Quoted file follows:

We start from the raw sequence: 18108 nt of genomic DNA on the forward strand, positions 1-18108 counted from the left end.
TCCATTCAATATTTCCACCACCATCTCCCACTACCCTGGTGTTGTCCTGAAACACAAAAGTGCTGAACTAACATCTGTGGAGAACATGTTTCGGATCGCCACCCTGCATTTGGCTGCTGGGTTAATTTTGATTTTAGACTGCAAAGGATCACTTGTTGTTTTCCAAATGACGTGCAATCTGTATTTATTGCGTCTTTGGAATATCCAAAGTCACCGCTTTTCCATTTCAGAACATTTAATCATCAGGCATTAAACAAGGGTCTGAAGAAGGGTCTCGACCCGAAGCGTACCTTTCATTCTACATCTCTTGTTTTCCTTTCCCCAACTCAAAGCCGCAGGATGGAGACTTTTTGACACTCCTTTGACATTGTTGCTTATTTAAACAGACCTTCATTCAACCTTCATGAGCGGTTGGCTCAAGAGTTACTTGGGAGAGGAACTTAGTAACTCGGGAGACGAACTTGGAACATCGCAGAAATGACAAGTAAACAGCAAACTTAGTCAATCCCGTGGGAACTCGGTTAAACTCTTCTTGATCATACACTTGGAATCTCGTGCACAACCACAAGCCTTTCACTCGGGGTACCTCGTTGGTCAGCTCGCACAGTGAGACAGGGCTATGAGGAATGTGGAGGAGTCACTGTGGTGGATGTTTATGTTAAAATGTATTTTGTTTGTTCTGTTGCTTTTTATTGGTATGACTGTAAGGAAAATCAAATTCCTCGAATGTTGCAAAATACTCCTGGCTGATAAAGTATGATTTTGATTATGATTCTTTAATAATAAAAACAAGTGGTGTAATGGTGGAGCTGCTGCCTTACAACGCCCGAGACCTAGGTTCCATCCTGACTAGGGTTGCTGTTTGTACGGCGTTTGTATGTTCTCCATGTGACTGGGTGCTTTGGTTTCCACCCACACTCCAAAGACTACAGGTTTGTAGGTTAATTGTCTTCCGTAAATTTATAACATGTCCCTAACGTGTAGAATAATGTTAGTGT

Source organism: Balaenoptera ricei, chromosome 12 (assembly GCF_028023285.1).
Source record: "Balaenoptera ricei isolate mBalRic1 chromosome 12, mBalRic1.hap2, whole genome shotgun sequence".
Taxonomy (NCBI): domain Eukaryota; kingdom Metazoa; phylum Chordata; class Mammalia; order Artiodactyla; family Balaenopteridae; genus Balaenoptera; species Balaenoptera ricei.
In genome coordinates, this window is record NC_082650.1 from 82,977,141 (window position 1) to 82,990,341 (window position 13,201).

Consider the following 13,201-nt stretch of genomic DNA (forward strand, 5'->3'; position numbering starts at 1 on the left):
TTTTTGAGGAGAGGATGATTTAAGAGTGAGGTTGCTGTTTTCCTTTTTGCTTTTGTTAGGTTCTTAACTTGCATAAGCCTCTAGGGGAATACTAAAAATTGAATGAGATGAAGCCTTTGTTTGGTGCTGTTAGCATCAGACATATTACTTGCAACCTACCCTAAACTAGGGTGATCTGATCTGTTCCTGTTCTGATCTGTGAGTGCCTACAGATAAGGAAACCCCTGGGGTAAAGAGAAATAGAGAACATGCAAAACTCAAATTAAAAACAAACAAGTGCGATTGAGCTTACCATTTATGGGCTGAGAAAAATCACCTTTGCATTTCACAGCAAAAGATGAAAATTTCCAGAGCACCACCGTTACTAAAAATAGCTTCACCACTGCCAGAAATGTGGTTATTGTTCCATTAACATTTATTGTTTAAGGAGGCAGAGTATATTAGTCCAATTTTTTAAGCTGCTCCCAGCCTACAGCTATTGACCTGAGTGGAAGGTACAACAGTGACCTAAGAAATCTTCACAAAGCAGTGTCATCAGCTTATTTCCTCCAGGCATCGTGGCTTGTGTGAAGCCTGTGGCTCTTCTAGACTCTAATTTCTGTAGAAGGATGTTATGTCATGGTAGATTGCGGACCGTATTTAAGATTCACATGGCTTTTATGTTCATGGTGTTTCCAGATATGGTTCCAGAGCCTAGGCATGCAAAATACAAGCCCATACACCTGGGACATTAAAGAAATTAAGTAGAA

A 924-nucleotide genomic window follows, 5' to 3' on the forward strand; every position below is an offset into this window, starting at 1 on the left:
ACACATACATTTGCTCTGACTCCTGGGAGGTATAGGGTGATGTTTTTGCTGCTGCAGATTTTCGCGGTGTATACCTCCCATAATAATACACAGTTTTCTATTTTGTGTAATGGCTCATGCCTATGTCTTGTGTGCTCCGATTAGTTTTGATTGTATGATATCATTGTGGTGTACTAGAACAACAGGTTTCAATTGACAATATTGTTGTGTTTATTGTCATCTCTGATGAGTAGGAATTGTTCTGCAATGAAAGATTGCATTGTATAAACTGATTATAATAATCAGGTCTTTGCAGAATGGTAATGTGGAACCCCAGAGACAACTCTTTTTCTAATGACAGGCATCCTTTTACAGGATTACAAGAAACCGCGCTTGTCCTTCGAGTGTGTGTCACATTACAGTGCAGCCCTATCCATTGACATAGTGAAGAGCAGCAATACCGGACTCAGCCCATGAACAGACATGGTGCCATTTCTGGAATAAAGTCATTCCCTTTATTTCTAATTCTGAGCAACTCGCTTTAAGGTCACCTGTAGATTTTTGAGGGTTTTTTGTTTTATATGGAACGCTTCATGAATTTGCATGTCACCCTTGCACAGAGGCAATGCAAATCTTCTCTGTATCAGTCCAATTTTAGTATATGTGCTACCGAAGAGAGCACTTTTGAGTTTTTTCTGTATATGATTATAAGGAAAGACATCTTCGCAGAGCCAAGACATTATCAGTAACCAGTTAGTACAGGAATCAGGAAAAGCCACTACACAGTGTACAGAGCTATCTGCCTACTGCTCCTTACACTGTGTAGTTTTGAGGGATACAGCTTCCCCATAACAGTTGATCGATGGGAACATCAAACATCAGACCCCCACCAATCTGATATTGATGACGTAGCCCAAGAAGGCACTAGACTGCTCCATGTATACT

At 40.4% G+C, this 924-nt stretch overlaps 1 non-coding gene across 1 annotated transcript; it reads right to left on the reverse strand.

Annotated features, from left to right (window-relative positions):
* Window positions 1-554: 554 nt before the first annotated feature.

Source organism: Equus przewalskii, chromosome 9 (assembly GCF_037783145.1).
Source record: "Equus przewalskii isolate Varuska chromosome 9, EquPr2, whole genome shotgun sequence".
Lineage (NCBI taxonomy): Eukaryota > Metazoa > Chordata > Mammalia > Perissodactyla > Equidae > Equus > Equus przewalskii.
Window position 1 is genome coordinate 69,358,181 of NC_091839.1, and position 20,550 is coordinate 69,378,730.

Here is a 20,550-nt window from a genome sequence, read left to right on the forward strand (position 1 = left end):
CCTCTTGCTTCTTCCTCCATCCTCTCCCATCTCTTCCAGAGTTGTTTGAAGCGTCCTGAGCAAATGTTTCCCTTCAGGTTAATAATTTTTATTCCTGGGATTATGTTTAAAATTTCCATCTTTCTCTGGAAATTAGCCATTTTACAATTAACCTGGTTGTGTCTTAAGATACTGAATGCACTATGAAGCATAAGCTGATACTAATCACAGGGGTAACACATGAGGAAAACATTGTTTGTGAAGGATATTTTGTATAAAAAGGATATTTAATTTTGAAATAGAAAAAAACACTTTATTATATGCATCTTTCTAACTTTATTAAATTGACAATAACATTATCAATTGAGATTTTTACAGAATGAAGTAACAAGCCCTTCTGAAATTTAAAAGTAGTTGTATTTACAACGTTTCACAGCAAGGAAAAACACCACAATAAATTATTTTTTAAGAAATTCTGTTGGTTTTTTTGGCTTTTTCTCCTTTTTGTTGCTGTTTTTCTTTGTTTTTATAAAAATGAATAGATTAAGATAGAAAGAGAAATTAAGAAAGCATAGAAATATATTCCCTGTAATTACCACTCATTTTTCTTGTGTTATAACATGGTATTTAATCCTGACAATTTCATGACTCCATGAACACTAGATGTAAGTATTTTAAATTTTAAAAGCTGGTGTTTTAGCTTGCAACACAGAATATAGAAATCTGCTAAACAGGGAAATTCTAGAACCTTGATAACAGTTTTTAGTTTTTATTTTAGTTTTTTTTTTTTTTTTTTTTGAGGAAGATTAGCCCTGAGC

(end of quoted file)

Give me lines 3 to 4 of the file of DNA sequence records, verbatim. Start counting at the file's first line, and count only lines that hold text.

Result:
Source organism: Balaenoptera ricei, chromosome 12 (assembly GCF_028023285.1).
Source record: "Balaenoptera ricei isolate mBalRic1 chromosome 12, mBalRic1.hap2, whole genome shotgun sequence".